Stopping and Starting Exchange Server

Posted: June 19, 2010 in Exchange Server, System Information
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Stopping and starting Exchange consists of stopping and starting the Exchange related services through the Services MMC snap-in or the net stop/net start command-line utilities. See the “Discussion” of this recipe for the list of Exchange services.

Using GUI

  1. Open the Computer Management MMC snap-in (compmgmt.msc).
  2. Scroll to the service that you wish to manage, and click Stop, Start, or Restart.

Using a command-line

The following command will stop a service:

> net stop <ServiceName>

The following command will start a service:

> net start <ServiceName>

The following will stop and start a service in a single command:

> net stop <ServiceName> && net start <ServiceName>

Using VBScript

‘————-SCRIPT CONFIGURATION———————-

strComputer = “<ComputerName>

strServiceName = “<ServiceName>

Set objWMIService = GetObject(“winmgmts:” _

& “{impersonationLevel=impersonate}!\\” & strComputer _

& “\root\cimv2”)

Set colServiceList = objWMIService.ExecQuery _

(“Select * from Win32_Service where Name='” & strServiceName _

_ ‘”)

‘ The following code will start a service

For Each objService in colServiceList

errReturn = objService.StartService()

Next

‘ The following code will stop a service

For Each objService in colServiceList

errReturn = objService.StopService()

Next

Summary

There are several services involved with Exchange Server, and stopping different services will accomplish different things. The services are interdependent, so when you stop or start various services you may see a message about having to stop dependent services. If you do stop dependent services, don’t forget to restart them again when you restart the service that you began with.

To shut down Exchange completely on a given machine, you need to stop all of the following services:

Microsoft Exchange Event (MSExchangeES)

This service was used for launching event-based scripts in Exchange 5.5 when folder changes were detected. Exchange 2000 offered the ability to create Event Sinks directly, so this use of this service has decreased. This service is not started by default.

Microsoft Exchange IMAP4 (IMAP4Svc)

This service supplies IMAP4 protocol message server functionality. This service is disabled by default. To use IMAP4 you must enable this service, configure it to auto-start, and start the service.

Microsoft Exchange Information Store (MSExchangeIS)

This service is used to access the Exchange mail and public folder stores. If this service is not running, users will not be able to use Exchange. This service is started by default.

Microsoft Exchange Management (MSExchangeMGMT)

This service is responsible for various management functions available through WMI, such as message tracking. This service is started by default.

Microsoft Exchange MTA Stacks (MSExchangeMTA)

This service is used to transfer X.400 messages sent to and from foreign systems, including Exchange 5.5 Servers. This service was extremely important in Exchange 5.5, which used X.400 as the default message transfer protocol. Before stopping or disabling this service, review MS KB 810489. This service is started by default.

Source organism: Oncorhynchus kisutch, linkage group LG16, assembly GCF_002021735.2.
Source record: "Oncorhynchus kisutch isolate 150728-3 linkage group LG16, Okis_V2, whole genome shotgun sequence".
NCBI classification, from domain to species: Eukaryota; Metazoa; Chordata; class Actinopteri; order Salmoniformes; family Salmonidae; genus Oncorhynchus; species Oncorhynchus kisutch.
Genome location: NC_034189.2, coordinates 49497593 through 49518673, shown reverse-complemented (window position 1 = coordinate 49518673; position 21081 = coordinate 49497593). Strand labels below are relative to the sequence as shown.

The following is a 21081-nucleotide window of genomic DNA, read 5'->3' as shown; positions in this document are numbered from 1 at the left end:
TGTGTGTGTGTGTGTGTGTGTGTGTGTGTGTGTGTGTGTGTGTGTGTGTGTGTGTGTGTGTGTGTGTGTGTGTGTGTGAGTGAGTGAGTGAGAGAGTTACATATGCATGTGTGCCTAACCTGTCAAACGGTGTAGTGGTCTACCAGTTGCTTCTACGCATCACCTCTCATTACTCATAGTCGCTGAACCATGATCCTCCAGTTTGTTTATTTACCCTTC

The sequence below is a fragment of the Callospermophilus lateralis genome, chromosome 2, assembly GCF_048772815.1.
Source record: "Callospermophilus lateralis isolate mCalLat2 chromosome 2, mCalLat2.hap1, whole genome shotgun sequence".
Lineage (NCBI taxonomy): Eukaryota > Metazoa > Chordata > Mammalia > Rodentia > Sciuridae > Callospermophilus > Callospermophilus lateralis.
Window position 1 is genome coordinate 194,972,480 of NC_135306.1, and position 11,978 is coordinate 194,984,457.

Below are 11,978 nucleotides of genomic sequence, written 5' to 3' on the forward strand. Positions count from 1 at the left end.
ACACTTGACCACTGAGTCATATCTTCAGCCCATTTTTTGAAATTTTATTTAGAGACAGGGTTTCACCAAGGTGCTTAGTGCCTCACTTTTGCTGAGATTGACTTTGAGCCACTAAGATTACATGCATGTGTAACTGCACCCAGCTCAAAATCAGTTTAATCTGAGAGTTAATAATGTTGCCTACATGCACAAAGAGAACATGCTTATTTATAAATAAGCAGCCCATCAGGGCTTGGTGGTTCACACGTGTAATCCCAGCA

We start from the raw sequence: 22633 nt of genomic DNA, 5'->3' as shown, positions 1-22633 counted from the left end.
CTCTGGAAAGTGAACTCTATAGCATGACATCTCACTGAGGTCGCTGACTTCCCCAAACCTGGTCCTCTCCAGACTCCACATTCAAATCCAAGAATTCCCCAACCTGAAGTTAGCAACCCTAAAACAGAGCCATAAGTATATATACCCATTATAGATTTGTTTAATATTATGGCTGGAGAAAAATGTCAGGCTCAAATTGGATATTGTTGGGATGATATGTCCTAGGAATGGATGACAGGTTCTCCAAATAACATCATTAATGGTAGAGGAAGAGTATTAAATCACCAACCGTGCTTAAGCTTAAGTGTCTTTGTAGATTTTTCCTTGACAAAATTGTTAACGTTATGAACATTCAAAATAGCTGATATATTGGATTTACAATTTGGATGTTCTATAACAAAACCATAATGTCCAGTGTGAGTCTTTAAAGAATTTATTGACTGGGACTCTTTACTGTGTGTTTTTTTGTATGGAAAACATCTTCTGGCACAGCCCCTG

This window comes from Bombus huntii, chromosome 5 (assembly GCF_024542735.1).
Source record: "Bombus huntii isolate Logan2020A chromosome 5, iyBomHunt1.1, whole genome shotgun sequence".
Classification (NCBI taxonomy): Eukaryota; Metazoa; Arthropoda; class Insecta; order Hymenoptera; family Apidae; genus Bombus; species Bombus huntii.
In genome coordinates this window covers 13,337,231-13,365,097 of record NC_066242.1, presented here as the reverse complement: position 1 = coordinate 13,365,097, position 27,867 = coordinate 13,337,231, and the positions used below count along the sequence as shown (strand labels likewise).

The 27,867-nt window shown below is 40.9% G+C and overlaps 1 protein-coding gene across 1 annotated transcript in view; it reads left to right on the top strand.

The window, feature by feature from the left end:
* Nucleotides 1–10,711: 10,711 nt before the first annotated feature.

Microsoft Exchange POP3 (POP3Svc)

This service supplies POP3 protocol message server functionality. This service is disabled by default. To use POP3 you must enable this service, configure it to auto-start, and start the service.

Microsoft Exchange Routing Engine (RESvc)

This service is used for routing and topology information for routing SMTP based messages. This service is started by default.

Microsoft Exchange System Attendant (MSExchangeSA)

This service handles various cleanup and monitoring functions. One of the most important functions of the System Attendant is the Recipient Update Service (RUS), which is responsible for mapping attributes in Active Directory to the Exchange subsystem and enforcing recipient policies. When you create a mailbox for a user, you simply set some attributes on a user object. The RUS takes that information and does all of the work in the background with Exchange to really make the mailbox. If you mailbox-enable or mail-enable objects and they don’t seem to work, the RUS is one of the first places you will look for an issue. If you need to enable diagnostics for the RUS, the parameters are maintained in a separate service registry entry called MSExchangeAL. This isn’t a real service; it is simply the supplied location to modify RUS functionality. This service is started by default.

Microsoft Exchange Site Replication Service (MSExchangeSRS)

This service is used in Organizations that have Exchange 5.5 combined with Exchange 2000/2003. This service is not started by default.

Network News Transfer Protocol (NntpSvc)

This service is responsible for supplying NNTP Protocol Server functionality. This service is started by default.

Simple Mail Transfer Protocol (SMTPSVC)

This service is responsible for supplying SMTP Protocol Server functionality. This service is started by default.

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Comments
  1. Milo Cascio says:

    A spherical of applause for your article.Much thanks again. Great.

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